Friday, May 15, 2009

Thoughts and Things I've Learned

More than any other schooling experience, my time at Stern has been a real journey. Through the teachers, the classes, and friends both in and out of school, I have been molded, and perhaps molded myself, into a richer, more mature, more self-assured person.

One of the first things I've had to learn was not to compare myself to anyone else. Someone else's success is not my failure. In fact, it has nothing at all to do with me, even if I did not "get" whatever the other person "got." Regardless of what any other person gets or how far any other person goes in any pursuit, I can only get as far and do as well as my efforts and talents allow.

The more you look at what other people are doing in comparison to what you are doing, the more negative feelings you will conjure up towards that other person. Trust me, it's not at all worth it. Feeling those things won't change anything. All it will do is make you frustrated and annoyed at both the other person and yourself. You'll resent the other person for doing well and you'll resent yourself for not performing to your potential and for feeling resentful towards your friend.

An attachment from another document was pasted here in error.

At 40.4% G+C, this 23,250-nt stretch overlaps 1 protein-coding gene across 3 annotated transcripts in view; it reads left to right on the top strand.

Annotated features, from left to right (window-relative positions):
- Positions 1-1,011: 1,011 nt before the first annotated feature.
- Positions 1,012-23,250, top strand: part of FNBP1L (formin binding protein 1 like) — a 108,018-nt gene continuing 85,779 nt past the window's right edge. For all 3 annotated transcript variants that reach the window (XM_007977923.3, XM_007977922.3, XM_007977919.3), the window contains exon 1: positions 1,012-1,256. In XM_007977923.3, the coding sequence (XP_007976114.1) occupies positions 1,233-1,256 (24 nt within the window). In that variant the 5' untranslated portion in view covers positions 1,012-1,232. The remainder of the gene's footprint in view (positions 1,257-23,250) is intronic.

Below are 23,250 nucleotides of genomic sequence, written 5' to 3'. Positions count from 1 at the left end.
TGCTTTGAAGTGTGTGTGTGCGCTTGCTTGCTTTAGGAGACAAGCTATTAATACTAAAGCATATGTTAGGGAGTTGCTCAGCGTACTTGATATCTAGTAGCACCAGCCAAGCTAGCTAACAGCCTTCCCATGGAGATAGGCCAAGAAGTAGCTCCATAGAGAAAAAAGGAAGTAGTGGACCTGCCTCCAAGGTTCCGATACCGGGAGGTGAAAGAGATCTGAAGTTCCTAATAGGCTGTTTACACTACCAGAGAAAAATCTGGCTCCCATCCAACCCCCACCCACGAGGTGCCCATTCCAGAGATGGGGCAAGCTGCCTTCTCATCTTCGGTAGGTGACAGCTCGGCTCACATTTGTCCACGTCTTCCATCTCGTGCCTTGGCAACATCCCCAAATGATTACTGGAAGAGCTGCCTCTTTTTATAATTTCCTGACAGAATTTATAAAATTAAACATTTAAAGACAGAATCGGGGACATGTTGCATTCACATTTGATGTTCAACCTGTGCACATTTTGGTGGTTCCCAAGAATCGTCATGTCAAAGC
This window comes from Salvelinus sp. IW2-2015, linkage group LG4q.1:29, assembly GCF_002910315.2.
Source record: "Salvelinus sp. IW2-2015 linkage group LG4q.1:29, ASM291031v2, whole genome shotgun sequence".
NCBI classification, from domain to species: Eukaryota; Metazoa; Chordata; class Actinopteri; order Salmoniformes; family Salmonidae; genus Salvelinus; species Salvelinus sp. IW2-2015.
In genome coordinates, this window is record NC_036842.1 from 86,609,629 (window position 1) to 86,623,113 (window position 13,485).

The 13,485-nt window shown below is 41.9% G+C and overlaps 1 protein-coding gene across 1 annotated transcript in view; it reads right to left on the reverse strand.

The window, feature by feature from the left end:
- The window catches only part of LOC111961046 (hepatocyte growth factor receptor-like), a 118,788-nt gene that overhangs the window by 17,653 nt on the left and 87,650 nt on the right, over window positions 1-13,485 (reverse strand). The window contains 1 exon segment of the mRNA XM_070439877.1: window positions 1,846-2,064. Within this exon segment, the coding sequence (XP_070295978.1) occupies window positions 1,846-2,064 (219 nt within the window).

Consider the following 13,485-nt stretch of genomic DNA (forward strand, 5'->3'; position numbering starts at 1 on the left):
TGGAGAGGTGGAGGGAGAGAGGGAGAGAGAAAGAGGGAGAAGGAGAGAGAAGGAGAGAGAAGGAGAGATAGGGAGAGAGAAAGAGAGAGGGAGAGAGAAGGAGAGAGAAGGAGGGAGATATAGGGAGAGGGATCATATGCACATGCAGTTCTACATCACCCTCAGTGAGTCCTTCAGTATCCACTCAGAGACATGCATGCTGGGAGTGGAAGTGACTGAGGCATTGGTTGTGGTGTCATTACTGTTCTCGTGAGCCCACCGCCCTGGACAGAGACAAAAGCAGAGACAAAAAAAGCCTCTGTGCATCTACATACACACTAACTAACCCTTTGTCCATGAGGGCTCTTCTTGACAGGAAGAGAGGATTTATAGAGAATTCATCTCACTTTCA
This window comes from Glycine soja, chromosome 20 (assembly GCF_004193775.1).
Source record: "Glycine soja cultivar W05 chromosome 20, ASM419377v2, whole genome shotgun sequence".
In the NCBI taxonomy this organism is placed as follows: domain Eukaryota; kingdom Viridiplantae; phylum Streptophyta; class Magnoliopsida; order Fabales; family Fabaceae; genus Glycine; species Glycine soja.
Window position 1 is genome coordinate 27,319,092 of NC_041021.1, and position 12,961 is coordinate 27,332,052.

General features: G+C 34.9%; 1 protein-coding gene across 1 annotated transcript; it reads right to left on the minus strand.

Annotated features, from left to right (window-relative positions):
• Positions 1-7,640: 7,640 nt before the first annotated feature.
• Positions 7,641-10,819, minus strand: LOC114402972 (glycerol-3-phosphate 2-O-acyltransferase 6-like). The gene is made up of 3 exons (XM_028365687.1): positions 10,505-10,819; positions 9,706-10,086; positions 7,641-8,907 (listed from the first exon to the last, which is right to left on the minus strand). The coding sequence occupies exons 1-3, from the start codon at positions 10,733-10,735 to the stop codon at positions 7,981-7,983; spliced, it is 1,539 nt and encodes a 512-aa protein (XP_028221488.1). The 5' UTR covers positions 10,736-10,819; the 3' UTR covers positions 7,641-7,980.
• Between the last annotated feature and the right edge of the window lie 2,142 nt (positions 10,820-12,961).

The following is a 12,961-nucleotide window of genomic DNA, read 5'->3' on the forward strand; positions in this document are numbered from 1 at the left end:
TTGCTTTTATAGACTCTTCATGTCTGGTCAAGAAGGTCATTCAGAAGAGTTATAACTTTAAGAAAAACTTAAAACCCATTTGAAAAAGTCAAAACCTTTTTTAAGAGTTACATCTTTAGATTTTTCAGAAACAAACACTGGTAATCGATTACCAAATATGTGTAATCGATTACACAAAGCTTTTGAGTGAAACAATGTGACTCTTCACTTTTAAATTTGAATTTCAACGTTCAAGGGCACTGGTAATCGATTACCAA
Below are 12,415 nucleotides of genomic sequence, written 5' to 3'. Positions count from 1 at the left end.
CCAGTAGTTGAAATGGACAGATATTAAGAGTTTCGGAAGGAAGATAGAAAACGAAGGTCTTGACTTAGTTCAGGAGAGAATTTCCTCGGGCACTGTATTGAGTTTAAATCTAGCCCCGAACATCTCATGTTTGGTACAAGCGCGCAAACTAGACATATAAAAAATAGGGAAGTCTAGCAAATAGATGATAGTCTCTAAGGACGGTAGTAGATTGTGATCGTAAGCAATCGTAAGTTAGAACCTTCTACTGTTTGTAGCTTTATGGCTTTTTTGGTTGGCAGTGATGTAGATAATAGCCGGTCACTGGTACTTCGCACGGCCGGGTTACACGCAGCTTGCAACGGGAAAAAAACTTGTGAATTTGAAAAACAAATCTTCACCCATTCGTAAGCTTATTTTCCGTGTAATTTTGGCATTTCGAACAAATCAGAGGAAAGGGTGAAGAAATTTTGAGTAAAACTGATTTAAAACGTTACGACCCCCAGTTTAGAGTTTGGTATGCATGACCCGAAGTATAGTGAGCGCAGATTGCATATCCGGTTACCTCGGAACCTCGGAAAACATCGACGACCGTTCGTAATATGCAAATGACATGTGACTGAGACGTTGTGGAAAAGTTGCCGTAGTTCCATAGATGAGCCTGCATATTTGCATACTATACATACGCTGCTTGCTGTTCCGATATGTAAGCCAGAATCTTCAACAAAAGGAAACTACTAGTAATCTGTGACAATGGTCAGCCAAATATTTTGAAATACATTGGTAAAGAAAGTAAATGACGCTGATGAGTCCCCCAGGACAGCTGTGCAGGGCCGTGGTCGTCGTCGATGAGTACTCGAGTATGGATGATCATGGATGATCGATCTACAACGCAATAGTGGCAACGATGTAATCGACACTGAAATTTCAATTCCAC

Yeah, it's frustrating not to get as good a grade as you want, especially if a friend does better than you in school. It's disappointing, and even somewhat depressing, to wish to get chosen for something and get passed over in favor of your friend. Such things bring competition into places where there should be none. But when such things happen, instead of looking at yourself and feeling resentful about all you're lacking, it's good to realize that you do have talents and that you have a lot more to go in order to reach your potential.

On that note, you always have the chance to grow more in your talents and stretch out your hand farther towards your potential. A grade is not a brand marking you forever as the limit of your abilities. There is always room and opportunity to strive for higher accomplishments. So you don't succeed today. That's okay. There's always tomorrow. Or next week. Or next year. Or even the next decade. Today might be someone else's moment, but one day it will be yours, too.